The head of the National Breast Cancer Coalition, Fran Visco, in a recent e-mail to her membership, called for a “solution,” such as the development of a breast cancer vaccine, rather than just more hope. “We have to stop celebrating breast cancer awareness months and begin pushing for the end,” she wrote.

In “Pink Ribbon Blues,” Ms. Sulik offers three main objections to the pink ribbon. First, she worries that pink ribbon campaigns impose a model of optimism and uplift on women with breast cancer, although many such women actually feel cynicism, anger and similar emotions.

And like Ms. Ehrenreich, Ms. Sulik worries that the color pink reinforces stereotypical notions of gender — for example, that recovery from breast cancer necessarily entails having breast reconstruction, wearing makeup and “restoring the feminine body.”

Finally, Ms. Sulik closely examines what she calls the “financial incentives that keep the war on breast cancer profitable.” She reports that the Susan G. Komen Foundation, which annually sponsors over 125 annual Races for the Cure and more than a dozen three-day, 60-mile walks, has close to 200 corporate partners, including many drug companies. These associations, she warns, are a potential conflict of interest.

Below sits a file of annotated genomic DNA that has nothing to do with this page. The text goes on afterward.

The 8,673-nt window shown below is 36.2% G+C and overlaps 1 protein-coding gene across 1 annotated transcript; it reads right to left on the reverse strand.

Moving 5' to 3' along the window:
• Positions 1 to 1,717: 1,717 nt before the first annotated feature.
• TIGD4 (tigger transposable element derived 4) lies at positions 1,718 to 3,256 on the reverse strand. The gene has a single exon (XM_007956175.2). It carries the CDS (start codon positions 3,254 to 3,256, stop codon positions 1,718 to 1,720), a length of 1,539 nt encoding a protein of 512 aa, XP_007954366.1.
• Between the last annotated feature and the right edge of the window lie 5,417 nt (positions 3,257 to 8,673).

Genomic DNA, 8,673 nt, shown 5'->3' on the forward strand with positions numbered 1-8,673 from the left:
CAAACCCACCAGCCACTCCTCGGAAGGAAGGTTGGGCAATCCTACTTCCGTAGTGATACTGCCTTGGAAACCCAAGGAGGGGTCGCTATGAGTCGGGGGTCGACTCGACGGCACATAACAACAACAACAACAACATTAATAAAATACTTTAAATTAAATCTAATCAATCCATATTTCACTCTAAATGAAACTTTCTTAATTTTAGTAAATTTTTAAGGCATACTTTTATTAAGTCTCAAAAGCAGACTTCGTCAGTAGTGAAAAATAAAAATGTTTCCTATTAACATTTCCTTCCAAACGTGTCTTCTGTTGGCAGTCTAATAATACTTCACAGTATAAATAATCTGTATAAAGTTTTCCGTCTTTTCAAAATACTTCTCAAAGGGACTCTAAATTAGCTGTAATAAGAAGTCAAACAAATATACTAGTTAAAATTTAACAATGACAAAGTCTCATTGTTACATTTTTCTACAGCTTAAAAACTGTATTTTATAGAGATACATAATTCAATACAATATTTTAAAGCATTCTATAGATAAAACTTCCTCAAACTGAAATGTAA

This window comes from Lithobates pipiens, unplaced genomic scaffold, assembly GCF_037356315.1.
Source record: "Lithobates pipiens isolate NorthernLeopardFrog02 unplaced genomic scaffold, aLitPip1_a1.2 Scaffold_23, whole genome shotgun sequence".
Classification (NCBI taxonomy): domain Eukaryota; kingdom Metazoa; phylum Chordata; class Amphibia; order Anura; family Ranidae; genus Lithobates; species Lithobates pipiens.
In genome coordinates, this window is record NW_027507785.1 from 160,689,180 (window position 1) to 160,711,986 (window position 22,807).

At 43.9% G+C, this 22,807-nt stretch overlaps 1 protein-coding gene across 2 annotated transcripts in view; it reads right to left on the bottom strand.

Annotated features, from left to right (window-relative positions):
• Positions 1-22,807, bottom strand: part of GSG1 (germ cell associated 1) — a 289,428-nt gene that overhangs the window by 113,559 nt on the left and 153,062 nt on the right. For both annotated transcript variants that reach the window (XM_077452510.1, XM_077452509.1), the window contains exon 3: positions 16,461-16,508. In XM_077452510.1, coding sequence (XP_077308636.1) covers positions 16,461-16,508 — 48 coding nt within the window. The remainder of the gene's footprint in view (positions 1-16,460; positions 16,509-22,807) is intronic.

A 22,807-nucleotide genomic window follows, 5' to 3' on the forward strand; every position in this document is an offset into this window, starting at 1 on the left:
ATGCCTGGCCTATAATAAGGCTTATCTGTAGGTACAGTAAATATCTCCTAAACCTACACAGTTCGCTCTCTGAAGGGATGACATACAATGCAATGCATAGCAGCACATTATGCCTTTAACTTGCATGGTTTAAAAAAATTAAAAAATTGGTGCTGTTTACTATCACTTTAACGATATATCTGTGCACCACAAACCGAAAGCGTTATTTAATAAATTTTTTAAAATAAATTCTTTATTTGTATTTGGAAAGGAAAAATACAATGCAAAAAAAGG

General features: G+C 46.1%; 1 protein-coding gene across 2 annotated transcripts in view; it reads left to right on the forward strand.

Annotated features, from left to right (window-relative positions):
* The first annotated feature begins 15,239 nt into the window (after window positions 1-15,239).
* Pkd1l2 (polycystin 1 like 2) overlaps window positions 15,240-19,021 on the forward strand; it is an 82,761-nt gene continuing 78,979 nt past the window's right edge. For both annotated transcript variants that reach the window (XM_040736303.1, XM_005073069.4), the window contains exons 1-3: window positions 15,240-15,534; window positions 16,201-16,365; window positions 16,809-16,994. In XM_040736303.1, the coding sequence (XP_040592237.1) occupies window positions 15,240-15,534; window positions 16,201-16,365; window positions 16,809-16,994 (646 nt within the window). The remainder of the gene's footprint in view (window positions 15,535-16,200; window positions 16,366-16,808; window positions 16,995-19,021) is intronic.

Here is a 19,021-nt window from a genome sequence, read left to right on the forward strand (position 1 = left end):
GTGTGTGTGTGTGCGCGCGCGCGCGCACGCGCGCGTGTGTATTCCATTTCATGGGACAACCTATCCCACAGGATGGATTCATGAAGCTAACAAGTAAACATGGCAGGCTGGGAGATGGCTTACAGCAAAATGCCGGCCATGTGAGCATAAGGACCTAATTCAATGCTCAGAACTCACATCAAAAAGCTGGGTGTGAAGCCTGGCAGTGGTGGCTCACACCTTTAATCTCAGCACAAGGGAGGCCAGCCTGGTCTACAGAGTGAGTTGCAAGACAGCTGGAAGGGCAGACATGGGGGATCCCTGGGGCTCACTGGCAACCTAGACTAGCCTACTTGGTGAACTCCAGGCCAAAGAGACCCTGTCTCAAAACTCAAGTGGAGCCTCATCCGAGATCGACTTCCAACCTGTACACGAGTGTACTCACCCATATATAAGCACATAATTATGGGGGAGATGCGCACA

So should women start boycotting these very corporate events, which Ms. Sulik admits raise billions of dollars each year, and in which participants receive make-up and other pink-ribbon products in honor of their achievements? I’m not so sure. It is hard not be moved by these types of gatherings, in which survivors demonstrate their perseverance, altruism and endurance.

But one does hope that books like “Pink Ribbon Blues” and campaigns like Breast Cancer 2020 encourage all of us to examine the facts anew. Over 40,000 women still die from breast cancer annually in the United States, and strategies for preventing the disease have received inadequate attention and funding.

It is great to celebrate one’s survivorship from breast cancer, but it would be better not to have to be a survivor in the first place.

Barron H. Lerner, a physician and medical historian at Columbia University Medical Center, is the author of “The Breast Cancer Wars: Hope, Fear and the Pursuit of a Cure in Twentieth-Century America.”